Obesity in adults and its possible link to experiences of childhood abuse

I was researching material on this topic of adult body weight and obesity and its link to adverse childhood experiences, in effort to support my my work with a couple of female clients who have come for therapy to work on their struggles with obesity. These clients are highly functioning individuals, and are relatively successful in life. They are baffled at how they aren’t able to take charge of their eating habits.

A usual practice I follow is to first send the clients for medical examination to exclude extra-ordinary physiological illnesses.

The study below shown as screenshot by Williamson et.al. is just one example of many linking adult obesity to experiences of childhood trauma.

CONCLUSIONS to the study: “Abuse in childhood is associated with adult obesity. If causal, preventing child abuse may modestly decrease adult obesity. Treatment of obese adults abused as children may benefit from identification of mechanisms that lead to maintenance of adult obesity.”

Binge eating and other addictive behaviors around food have a protective function for the individual. Patients do this to brace themselves against emotional hardships. This behavior actually keeps them stable and functional. It is therefore fully understandable that the eating behavior is borne out of a real need. In adult survivors of childhood trauma, the impulse to eat uncontrollably stems from the need to regulate the nervous system which has been dysregulated by the experiencing of traumatic events.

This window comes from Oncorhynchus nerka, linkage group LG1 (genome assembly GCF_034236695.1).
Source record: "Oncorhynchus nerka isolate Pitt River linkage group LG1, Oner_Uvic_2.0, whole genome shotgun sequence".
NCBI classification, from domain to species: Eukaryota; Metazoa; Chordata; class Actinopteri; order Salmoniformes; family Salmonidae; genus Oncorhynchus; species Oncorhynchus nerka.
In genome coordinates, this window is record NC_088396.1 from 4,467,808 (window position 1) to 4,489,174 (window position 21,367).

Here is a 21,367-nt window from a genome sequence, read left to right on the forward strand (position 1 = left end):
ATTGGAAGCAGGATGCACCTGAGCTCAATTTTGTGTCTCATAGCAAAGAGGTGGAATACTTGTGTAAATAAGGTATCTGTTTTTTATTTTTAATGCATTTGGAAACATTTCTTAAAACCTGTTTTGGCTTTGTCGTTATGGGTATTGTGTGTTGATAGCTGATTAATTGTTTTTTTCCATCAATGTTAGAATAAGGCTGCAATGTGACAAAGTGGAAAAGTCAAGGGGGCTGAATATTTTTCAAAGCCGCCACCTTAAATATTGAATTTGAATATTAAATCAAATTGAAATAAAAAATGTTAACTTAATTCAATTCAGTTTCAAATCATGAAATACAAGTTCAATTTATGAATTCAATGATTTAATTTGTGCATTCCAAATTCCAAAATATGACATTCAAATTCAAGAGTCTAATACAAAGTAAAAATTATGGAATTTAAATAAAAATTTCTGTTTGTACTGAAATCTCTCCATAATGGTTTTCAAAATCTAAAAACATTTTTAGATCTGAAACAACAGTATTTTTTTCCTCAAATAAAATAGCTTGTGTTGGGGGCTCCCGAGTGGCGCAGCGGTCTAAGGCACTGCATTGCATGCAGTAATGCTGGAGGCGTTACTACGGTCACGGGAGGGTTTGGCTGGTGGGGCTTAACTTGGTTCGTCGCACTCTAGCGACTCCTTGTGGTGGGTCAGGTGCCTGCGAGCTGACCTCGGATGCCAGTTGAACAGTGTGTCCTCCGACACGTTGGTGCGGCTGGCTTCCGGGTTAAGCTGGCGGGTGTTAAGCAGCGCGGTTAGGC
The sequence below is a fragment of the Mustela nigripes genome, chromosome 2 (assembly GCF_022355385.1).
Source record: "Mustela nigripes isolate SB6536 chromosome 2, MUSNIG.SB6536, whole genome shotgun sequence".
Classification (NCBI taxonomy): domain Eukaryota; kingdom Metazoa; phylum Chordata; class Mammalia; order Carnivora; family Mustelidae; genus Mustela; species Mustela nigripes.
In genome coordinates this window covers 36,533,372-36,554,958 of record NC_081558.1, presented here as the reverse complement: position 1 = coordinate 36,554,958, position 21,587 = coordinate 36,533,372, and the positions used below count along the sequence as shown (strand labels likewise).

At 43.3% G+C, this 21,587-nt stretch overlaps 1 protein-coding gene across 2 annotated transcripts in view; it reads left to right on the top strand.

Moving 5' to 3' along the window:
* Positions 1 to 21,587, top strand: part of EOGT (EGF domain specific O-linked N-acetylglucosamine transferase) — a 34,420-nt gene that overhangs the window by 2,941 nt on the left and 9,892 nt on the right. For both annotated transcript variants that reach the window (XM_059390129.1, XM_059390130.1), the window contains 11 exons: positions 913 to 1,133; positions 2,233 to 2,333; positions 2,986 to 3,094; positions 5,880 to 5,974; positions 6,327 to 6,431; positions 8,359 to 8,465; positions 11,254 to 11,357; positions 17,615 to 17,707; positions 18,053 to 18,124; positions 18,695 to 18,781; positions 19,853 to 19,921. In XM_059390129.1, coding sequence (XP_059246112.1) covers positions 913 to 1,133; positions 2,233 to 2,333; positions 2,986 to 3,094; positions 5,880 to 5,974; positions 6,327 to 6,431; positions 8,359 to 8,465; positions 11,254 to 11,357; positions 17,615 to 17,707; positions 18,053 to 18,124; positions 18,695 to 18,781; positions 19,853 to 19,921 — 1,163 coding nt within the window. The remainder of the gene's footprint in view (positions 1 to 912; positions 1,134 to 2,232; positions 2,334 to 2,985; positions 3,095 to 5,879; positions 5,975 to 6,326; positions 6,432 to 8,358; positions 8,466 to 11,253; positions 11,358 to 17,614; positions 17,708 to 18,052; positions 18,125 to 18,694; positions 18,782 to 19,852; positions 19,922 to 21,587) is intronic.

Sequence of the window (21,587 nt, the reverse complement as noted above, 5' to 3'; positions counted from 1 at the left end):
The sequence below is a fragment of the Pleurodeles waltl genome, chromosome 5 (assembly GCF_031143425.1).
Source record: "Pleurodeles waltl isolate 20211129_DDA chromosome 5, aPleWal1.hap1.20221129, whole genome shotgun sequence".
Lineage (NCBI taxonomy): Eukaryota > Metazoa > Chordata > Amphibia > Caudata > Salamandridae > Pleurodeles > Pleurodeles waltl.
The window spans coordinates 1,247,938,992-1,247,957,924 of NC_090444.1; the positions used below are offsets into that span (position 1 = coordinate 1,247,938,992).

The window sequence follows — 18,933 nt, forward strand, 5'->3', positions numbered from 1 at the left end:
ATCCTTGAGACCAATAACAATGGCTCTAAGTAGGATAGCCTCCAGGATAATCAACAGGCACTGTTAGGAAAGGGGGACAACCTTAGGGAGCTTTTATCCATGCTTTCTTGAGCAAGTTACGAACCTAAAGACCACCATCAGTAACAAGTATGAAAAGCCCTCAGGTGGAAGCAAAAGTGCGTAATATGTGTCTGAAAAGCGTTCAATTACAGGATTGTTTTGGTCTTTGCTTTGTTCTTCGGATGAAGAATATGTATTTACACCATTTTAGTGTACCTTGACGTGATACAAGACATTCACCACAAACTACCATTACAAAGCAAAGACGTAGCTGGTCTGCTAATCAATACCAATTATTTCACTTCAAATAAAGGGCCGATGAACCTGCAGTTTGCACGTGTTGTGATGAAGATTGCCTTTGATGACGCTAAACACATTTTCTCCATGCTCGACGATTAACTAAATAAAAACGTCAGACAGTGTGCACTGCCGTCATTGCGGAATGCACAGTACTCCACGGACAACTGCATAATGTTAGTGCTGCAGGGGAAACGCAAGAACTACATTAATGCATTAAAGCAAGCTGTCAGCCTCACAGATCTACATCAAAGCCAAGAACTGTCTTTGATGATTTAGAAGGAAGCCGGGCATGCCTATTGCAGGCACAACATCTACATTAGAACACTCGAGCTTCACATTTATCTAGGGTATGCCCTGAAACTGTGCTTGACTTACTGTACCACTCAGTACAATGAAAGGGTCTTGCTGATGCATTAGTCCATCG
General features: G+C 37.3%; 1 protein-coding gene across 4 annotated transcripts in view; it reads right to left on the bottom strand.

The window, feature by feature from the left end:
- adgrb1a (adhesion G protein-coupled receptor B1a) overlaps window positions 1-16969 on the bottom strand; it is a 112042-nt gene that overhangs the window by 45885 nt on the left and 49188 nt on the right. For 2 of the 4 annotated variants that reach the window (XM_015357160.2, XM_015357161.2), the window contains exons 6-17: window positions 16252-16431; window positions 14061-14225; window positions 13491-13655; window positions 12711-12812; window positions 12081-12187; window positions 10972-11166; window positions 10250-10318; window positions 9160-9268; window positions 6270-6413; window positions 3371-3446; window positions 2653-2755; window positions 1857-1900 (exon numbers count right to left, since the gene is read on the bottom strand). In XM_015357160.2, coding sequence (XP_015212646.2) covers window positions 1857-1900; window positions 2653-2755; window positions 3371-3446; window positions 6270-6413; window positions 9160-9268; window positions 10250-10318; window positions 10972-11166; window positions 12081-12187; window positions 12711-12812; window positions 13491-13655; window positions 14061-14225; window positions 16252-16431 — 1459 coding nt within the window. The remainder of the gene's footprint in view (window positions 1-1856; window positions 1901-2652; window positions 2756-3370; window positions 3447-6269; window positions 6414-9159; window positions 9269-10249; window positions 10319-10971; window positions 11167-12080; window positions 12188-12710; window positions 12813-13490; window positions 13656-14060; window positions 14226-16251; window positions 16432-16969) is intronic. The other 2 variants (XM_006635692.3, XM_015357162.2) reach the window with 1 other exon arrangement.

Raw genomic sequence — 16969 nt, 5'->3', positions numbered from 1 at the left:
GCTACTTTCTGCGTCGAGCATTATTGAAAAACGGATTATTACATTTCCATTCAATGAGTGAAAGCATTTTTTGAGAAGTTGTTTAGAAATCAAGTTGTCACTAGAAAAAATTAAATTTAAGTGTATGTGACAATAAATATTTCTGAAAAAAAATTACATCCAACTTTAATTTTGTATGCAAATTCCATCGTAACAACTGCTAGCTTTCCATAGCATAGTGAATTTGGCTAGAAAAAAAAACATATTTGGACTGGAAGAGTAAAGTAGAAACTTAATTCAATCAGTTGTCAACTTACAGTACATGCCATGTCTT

A client reported that her trigger to binge eat happens the moment she gets home. When she enters the door of her apartment, she’d feel a frantic need to eat whatever is available in the refrigerator, and very quickly. Then she would not stop eating until her stomach starts to hurt. Following that, she’d feel a sense of calmness and guilt. This client has had a childhood history of feeling unsafe in the home. Her father was alcoholic, and her mother was verbally and physically abusive to my client and her siblings. As a child, the act of returning home from school filled her with need for comfort and a dread. This conflict of feelings, she says, returns to her body every time she returns home after a hard days work.

It is possible that one or more of the other clients who come to my office for weight management coaching may be survivors of childhood trauma. I would check with the clients first if they want to explore this. If they do, then the coaching sessions will have to be converted to trauma-focused psychotherapy. Whether or not change the focus of the session is entirely the choice of the client. The client will first have to provide us with informed consent.

Bibliography

Williamson, D. F., Thompson, T. J., Anda, R. F., Dietz, W. H., & Felitti, V. (2002). Body weight and obesity in adults and self-reported abuse in childhood. International journal of obesity26(8), 1075.